I have personally brought over 30 people into the industry who were either laid off or were underemployed. These folks are now working high-paying jobs in a burgeoning industry. Creative young people now do not have to flee the state to work in jobs they were trained for. This atmosphere breeds other ideas and may set the foundation for other creative industries talked about on set or around the coffee shops and bars where creative types congregate.

This program is a game changer for Michigan. It has transformed overnight, opportunities for college graduates and young people who were fleeing in droves because of the lack of jobs, opportunities and creative work. No other industry can point to this instantaneous success.

The real world doesn't operate in a utopian creative environment and neither does Michigan. That is why the industry has also been incredibly beneficial to older industries and supportive of "mom and pop" stores also. Teamster drivers are re-employed as drivers for the film industry. I have met many former autoworkers that have been retrained to work as electricians, grips, drivers and locations assistants. Hotels are huge beneficiaries of the industry, especially downtown hotels. Sign companies, antique stores, restaurants, lumber yards, and countless other companies have received benefits from these productions.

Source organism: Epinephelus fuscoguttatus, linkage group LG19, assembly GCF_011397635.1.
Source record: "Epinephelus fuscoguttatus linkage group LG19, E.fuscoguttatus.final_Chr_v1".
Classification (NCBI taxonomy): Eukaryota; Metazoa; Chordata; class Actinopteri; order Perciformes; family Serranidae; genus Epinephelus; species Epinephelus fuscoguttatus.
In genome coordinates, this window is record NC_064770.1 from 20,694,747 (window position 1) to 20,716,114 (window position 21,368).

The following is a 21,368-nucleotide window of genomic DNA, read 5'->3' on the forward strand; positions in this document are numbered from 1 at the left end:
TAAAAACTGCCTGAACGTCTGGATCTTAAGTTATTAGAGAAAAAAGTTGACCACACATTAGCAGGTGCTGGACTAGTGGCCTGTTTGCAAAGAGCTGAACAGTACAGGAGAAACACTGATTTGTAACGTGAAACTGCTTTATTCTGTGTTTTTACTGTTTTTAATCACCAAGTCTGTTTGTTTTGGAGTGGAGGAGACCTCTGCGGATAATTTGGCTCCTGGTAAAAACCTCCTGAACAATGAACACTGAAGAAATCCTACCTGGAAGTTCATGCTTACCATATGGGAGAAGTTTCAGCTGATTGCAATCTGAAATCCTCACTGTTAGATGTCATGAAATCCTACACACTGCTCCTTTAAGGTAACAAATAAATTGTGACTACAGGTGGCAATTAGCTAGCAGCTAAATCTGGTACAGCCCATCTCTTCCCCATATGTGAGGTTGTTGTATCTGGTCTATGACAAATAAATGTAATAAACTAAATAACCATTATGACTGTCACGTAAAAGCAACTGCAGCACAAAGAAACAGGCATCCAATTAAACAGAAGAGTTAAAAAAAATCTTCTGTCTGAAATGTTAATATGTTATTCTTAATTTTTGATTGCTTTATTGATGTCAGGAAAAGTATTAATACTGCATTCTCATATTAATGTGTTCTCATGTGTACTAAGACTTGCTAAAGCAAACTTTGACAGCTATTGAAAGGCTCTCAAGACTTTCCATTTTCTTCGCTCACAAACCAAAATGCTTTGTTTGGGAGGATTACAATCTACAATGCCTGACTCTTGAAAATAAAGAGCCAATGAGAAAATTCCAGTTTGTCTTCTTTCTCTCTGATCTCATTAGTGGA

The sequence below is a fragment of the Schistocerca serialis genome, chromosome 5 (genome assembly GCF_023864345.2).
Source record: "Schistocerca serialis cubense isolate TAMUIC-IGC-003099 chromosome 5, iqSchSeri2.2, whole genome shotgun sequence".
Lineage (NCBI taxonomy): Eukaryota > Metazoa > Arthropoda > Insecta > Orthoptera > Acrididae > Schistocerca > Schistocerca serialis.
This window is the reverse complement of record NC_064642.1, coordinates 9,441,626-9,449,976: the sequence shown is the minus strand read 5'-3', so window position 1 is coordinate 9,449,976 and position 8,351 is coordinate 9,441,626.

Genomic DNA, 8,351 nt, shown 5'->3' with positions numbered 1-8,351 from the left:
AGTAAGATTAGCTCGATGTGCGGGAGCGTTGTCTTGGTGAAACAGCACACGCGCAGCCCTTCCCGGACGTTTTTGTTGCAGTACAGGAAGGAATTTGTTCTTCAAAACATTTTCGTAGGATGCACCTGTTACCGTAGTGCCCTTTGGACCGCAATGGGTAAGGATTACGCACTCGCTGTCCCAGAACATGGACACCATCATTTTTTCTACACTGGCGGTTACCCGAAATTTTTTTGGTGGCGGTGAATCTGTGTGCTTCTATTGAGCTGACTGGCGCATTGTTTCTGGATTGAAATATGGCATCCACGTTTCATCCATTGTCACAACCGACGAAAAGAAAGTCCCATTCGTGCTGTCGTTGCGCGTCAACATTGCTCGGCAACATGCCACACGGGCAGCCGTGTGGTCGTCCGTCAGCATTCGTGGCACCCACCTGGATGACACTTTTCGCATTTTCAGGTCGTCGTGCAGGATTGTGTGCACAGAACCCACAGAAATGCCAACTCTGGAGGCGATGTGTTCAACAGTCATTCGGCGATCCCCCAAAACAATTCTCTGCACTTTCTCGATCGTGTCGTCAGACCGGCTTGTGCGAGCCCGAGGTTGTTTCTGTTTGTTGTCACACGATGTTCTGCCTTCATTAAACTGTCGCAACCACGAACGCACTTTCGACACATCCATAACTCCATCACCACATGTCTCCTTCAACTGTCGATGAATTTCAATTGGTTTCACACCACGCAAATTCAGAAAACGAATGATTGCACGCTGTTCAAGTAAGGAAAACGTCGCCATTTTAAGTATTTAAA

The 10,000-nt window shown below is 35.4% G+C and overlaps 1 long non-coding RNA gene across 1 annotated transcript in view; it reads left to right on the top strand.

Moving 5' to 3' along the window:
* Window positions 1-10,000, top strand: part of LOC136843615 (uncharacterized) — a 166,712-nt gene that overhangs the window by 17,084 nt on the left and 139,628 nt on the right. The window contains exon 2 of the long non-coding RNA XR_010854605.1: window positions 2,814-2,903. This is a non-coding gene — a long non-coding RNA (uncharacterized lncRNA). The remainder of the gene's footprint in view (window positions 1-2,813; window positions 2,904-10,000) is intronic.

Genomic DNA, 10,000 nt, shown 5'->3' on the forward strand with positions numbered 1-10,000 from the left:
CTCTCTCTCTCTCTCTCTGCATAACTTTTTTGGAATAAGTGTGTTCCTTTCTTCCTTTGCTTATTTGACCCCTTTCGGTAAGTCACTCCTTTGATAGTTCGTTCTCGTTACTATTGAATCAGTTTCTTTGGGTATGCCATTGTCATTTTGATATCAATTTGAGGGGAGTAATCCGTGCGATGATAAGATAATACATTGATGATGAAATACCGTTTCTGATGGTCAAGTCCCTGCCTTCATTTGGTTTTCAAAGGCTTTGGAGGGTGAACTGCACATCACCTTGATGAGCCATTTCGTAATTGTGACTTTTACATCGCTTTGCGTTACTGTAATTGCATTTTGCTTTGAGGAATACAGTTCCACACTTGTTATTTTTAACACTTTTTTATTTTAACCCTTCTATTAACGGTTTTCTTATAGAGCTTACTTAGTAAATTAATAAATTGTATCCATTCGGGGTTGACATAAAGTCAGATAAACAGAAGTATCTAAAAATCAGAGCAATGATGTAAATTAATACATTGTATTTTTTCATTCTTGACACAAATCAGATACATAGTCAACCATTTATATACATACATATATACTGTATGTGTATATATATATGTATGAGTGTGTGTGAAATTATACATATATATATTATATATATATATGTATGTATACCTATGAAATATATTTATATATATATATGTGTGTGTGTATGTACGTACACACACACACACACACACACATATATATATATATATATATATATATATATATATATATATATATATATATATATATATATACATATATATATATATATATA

Producers come in here with the intent of bringing a story and A-list actors. They want to hire local crew, they want to find experienced suppliers; bottom line, they want to spend their money in Michigan. They need to outfit each movie with the help of local merchants. There are many stories of productions helping local companies or bettering their bottom lines when no one else in this state was buying their products.